1

From the manual of coreutils, for ln

When creating a relative symlink in a different location than the current directory, the resolution of the symlink will be different than the resolution of the same string from the current directory. Therefore, many users prefer to first change directories to the location where the relative symlink will be created, so that tab-completion or other file resolution will find the same target as what will be placed in the symlink.

The string stored in a relative symlink is determined completely by the source pathname and the target pathname, both specified as command line arguments to ln.

I don't see how the current directory gets involved. So I don't quite understand the reason why many users prefer to change the current directory to the parent directory of a to-be-created relative symlink before creating it. Could you rephrase or give some examples? Thanks.

  • They change directories to the location where the relative symlink will be created, so that their point of view when they create it, is the same as that when it is used. This reduces confusion. also when using tab completion, it makes it easier, as tab completion will not work otherwise. – ctrl-alt-delor Jul 3 '16 at 21:34
  • Still confused. The string stored in a relative symlink is determined completely by the source pathname and the target pathname, both specified as command line arguments to ln. I don't see how the current directory gets involved. – Tim Jul 3 '16 at 21:36
9

There are two things to remember:

  1. ln -s (without -r) stores the target name literally as you pass it to it
  2. if you pass a relative target, it resolves relatively to the link name, not your current working directory

Example:

I'm in /home/user/d0 and I want a link to /home/user/file so I do:

ln -s ../file .

../file is a valid path from d0.

Now if there's a subdirectory d1 (/home/user/d0/d1) and I want to place a link to ../file (/home/user/file) there without changing dirs, I need to do:

ln -s ../../file d1/ 

because the relative path needs to be relative to the link name, not my current working directory. ../../file (probably) resolves to nothing relative to d0 (unless there's a file named /home/file), so I won't get autocompletion for it which might make the operation more error prone.

So I change into d1 first:

cd d1
ln -s ../../file . 

and now ../../file makes sense relative to both the current directory and the link name; autocompletion kicks in, and I get my assurance I've got the right name.

GNU ln has a --relative|-r flag which makes this easier by saving you from having to compose these relative paths manually. With it, you can use a path relative to the current directory or an absolute path, and it'll relativize it relative to the link name (as it needs to be).

8

If you did

mkdir /tmp/foo
ln -s ../../etc/passwd /tmp/foo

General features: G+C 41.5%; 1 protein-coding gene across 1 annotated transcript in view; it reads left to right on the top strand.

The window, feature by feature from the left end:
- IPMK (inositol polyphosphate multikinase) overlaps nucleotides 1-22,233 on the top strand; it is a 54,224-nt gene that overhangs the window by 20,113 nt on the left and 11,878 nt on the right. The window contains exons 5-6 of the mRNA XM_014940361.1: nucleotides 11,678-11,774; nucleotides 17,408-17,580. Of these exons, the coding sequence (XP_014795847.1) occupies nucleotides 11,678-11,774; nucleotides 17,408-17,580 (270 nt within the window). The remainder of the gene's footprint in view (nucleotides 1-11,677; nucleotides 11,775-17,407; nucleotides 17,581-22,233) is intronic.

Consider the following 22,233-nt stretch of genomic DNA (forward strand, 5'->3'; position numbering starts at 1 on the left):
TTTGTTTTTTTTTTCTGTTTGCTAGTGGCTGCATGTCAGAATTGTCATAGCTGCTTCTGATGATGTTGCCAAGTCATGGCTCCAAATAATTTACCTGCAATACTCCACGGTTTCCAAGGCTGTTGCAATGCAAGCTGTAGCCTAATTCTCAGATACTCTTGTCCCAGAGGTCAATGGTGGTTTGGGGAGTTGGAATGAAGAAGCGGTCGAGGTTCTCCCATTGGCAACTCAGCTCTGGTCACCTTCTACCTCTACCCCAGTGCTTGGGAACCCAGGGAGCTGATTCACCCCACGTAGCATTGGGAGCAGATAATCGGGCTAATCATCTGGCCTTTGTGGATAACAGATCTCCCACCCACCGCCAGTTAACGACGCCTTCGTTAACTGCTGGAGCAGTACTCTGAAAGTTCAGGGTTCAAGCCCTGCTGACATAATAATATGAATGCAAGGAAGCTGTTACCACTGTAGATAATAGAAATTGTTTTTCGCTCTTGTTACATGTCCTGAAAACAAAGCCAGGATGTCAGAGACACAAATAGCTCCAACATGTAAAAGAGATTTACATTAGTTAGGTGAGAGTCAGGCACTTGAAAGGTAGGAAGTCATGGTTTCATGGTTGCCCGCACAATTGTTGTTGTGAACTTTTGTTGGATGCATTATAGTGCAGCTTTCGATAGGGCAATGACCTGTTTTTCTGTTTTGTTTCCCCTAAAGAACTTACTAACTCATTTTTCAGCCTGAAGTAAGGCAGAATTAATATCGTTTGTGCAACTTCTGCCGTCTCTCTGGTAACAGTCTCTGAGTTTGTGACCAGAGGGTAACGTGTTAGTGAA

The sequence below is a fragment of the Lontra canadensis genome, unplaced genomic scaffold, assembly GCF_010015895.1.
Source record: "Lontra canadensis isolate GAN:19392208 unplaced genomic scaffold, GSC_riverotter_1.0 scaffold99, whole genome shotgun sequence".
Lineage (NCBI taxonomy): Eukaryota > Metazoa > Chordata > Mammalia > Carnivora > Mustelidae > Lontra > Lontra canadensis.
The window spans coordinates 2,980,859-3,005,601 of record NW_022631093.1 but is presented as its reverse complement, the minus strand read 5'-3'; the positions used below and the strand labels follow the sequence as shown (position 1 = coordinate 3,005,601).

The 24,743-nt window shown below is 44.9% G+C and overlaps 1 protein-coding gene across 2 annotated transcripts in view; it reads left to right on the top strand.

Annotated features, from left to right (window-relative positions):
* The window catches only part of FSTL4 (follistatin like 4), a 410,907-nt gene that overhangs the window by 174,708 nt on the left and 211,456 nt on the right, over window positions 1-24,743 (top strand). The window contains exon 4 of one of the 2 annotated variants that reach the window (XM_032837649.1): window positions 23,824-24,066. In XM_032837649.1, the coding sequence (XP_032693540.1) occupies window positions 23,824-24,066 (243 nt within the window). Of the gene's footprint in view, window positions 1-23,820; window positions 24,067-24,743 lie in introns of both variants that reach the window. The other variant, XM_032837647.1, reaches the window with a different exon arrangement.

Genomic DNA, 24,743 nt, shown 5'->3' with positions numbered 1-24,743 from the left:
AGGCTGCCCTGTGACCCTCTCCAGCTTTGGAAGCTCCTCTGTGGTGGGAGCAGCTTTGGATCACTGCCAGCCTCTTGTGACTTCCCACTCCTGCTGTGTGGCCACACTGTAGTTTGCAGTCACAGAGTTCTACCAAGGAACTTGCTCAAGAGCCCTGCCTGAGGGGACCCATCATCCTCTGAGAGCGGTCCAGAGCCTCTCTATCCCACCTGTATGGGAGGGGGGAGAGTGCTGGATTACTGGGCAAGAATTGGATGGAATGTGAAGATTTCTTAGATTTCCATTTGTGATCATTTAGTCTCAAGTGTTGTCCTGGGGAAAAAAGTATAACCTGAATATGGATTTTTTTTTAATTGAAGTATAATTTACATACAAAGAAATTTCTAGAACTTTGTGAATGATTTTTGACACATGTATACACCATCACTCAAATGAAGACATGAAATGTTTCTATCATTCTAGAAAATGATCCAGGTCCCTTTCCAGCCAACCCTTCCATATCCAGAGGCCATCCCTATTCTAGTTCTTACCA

Then access /tmp/foo/passwd would convert to /tmp/foo/../../etc/passwd - ie /etc/passwd

If you did

mkdir /var/tmp/foo
ln -s ../../etc/passwd /var/tmp/foo

Then access to /var/tmp/foo/passwd would convert to /var/tmp/foo/../../etc/passwd - ie /var/etc/passwd

So you can see the "relative symlink path" is resolved differently, depending on where the link is saved. The current directory you run the ln command in is not involved at all.

To avoid this confusion some users will change their current directory before creating the symlink

mkdir /tmp/foo
cd /tmp/foo
ln -s ../../etc/passwd
  • Thanks. I am using Ubuntu. After running ln -s ../aaa/bbb /tmp/output/, readlink output/bbb outputs ../aaa/bbb, instead of /tmp/output/../aaa/bbb in your example. Do I miss something? – Tim Jul 4 '16 at 1:20
  • 2
    readlink just reads the link, it doesn't resolve the link. Use realpath to expand all the links and relative paths. – Stephen Harris Jul 4 '16 at 2:07
4

You are absolutely correct. What goes in the symlink is exactly what is specified on the command. But the manual tries to say, that the symlink will be interpreted relative to the location of the link, so the user should take care to make the link correctly.

Take an example:

/tmp/test$ mkdir bar
/tmp/test$ ls -l foo/aaa 
-rw-r--r-- 1 itvirta itvirta 0 Jul  4 00:37 foo/aaa
/tmp/test$ ln -si foo/aaa bar/

The file is there, just where we think it is, so one might assume that the link works now. Except it doesn't, since the link is interpreted relative to its location, not relative to where I was when creating it.

/tmp/test$ cat bar/aaa 
cat: bar/aaa: No such file or directory

If I go to the target directory before creating the link, I'm sure to not get confused:

/tmp/test$ cd bar
/tmp/test/bar$ ls -l ../foo/aaa 
-rw-r--r-- 1 itvirta itvirta 0 Jul  4 00:37 ../foo/aaa
/tmp/test/bar$ ln -si ../foo/aaa  .

However, to add to the confusion, when creating a hard link, the way to point to the target file is exactly the obvious way that didn't work when creating a symlink:

/tmp/test$ ln foo/aaa bar/ 

There reminder is there because symlinks point by name, not by the file identity (inode) like pretty much all other actions would. Moving to the target directory first aligns both cases, and reduces the chance of human miss-ups.

1

When you type ln -sT abc/fgh mno/xyz it stores abc/fgh in a new file mno/xyz, and sets the link bit. When you look in mno/xyz you will actually look in mno/abc/fgh. This matters not (as you say) what directory you are in when you create, or use the link.

However:

They change directories to the location where the relative symlink will be created, so that their point of view when they create it, is the same as that when it is used. This reduces confusion. Also when using tab completion, it makes it easier, as tab completion will not work otherwise.

Your Answer

By clicking “Post Your Answer”, you agree to our terms of service, privacy policy and cookie policy

Not the answer you're looking for? Browse other questions tagged or ask your own question.